Ever Imagined The Star Wars Imperial Theme Sounding Delightful?

Star Wars: Tiny Death Star is an addictive, fun and cute game anyone can enjoy.

Have you ever wished to build your own Death Star? If you’re not sure what I’m referring to, I’ll tell you: Star Wars: Tiny Death Star.

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It’s a free to play simulation video game, available through the app store, developed by Disney Mobile and NimbleBit, and published by LucasArts for Android, iOS, Windows Phone, and Windows 8/RT devices.

This fun and cute game released worldwide on November 8, 2013 and has quickly become a hit among Star Wars fans.

The goal is to build and expand your own Death Star, while attracting virtual people known as galactic bitizens to build and run businesses within the Death Star.

Currency in the game is known as Imperial credits. Imperial credits are earned by selling products and services from each business or by trading Imperial Bux in exchange.

Imperial Bux are used to complete construction and orders instantly, unlock specific floors, unlock specific species, upgrade elevators, unlock costumes, instantly recruit bitizens into a residential level, hire VIPs, and earn money more quickly. Imperial Bux can be purchased on the main menu for real money, but they can also be earned.

While playing Star Wars: Tiny Death Star bitizens, levels and scenes unlocked are found in the album. New species of bitizens unlock when they appear in the elevator or found throughout the Death Star.

The bitizens are categorized into:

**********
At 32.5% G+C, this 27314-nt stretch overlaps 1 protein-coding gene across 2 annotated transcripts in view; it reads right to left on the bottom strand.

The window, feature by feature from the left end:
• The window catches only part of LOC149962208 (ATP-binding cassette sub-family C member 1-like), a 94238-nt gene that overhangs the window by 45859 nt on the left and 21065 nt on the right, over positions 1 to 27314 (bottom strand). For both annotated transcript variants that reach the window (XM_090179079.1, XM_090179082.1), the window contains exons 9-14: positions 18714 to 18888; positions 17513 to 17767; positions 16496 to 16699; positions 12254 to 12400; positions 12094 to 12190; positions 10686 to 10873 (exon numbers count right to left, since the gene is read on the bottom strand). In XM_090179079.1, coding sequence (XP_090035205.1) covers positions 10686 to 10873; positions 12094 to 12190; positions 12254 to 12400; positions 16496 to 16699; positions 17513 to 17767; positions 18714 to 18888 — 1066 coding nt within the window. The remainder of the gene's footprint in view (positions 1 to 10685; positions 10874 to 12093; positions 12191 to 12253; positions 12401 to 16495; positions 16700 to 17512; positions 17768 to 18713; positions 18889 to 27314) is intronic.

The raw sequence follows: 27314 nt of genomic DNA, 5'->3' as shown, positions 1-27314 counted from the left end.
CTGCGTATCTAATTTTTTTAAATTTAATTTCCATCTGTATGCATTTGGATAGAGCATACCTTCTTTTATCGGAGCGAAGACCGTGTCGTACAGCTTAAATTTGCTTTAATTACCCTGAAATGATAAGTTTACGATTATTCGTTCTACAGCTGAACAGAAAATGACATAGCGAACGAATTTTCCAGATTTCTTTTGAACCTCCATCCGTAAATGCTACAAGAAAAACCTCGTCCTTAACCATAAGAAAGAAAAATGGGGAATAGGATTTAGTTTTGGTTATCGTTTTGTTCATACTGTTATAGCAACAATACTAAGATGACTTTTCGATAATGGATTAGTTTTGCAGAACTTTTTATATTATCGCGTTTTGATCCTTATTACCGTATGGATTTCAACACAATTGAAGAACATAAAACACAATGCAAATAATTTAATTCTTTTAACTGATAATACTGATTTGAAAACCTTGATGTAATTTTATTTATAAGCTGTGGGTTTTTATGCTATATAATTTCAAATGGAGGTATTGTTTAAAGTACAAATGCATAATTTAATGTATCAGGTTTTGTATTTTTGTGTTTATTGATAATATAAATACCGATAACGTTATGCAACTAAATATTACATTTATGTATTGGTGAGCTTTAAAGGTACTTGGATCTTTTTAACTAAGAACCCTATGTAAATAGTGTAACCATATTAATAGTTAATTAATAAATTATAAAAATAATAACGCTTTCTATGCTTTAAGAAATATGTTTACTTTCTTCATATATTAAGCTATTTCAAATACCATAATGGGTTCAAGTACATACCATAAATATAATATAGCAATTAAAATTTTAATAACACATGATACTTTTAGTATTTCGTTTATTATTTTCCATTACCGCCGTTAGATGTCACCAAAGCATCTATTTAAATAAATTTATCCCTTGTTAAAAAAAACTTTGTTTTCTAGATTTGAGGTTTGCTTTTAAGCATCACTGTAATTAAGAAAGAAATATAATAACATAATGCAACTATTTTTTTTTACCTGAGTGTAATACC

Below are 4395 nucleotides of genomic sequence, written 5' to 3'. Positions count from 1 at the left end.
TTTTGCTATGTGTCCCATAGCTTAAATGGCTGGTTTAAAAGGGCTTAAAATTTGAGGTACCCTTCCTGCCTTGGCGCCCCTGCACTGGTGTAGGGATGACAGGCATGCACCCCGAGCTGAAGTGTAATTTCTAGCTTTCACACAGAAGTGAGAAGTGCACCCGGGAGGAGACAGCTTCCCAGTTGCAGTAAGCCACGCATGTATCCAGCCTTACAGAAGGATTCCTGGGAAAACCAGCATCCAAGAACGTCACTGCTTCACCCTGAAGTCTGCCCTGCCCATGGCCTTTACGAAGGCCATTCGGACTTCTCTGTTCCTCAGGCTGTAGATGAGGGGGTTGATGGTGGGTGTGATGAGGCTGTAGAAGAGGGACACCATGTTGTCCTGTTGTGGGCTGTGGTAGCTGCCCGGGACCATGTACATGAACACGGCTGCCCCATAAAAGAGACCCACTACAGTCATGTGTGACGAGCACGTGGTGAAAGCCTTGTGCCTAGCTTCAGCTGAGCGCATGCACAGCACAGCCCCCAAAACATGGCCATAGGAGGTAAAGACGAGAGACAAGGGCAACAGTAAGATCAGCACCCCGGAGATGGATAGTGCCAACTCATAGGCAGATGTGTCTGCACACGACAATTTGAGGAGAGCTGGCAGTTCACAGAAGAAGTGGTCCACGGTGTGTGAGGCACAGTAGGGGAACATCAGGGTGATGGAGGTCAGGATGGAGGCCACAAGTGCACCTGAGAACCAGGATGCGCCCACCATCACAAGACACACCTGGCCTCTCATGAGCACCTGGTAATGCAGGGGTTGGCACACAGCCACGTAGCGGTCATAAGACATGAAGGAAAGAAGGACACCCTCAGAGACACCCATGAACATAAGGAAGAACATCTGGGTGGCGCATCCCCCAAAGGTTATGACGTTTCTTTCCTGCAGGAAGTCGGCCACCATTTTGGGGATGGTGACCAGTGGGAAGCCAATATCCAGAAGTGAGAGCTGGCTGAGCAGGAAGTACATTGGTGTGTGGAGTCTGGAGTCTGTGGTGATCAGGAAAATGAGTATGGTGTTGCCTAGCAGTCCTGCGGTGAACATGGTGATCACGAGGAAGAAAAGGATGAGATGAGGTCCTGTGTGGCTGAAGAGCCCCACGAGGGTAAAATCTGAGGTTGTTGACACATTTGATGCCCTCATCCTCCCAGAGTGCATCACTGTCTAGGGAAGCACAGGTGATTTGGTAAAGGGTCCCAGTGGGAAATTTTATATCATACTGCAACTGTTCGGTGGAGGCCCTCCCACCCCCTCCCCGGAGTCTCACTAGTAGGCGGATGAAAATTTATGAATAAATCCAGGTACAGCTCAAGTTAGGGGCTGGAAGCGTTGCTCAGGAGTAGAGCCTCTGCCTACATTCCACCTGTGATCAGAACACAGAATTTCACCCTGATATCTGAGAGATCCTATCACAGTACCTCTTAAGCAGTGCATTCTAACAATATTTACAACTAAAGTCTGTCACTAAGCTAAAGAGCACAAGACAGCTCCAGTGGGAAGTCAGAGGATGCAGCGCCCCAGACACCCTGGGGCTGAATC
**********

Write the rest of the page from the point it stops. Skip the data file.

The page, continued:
• Bounty Hunters
  • Droids
  • Men of the Rebellion
  • Ladies of the Rebellion
  • Rebel Heroes
  • Rebel Aliens
  • Outer Rim
  • Troops
  • Rebel Forces
  • The Force
  • The Cantina Crew (yes, you read that correctly)
  • Hutt’s Henchman

You name the character, and you will find them throughout the Death Star. Of course, don’t forget The Emperor and Darth Vader are running the show–and are quite comedic.


The levels in the game are classified in six categories; food, service, recreation, retail, residential and Imperial.

The residential levels are used to house bitizens, and each holds five. Each business employs up to three bitizens. The products for each business must be ordered and the length of the time depends on each bitizen’s skill level.

Imperial levels are used to produce Imperial items for missions like converting rebels to spies. When missions are completed, credits are awarded, all the while accumulating credits from customers. VIPs randomly appear in the elevator and have specific perks to improve the Death Star.


The music in Star Wars: Tiny Death Star is absolutely adorable. Never in my life could I imagine the Star Wars Imperial theme as “cheery” elevator music that would put a childish smile on my face. One could imagine Darth Vader dancing his way through an entrance with a cocky grin underneath his helmet.


The game has quickly become a hit among relatives, friends, and even known cosplayers like Liz Katz, who recently posted onto her YouTube page how much she loves it.

I say give Star Wars: Tiny Death Star a try. You’ll be quite surprised at what you’ll see in this creative game. Be careful though, you might end up humming its cheery theme when you least expect it.

Ever Imagined The Star Wars Imperial Theme Sounding Delightful?
Star Wars: Tiny Death Star is an addictive, fun and cute game anyone can enjoy.

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Venisia Gonzalez
Venisia is a public relations professional, video game industry contractor, published author, freelance entertainment journalist, copy editor, a co-organizer of the Latinx Games Festival, and a member of the Latinx in Gaming and the Puerto Rico Game Developers (PRGD) community. Her passion is video games. She loves the adrenaline rush from a multiplayer match and understands the frustrations of a brand-new raid. Venisia finds immense value in gaming especially in the realm of mental health.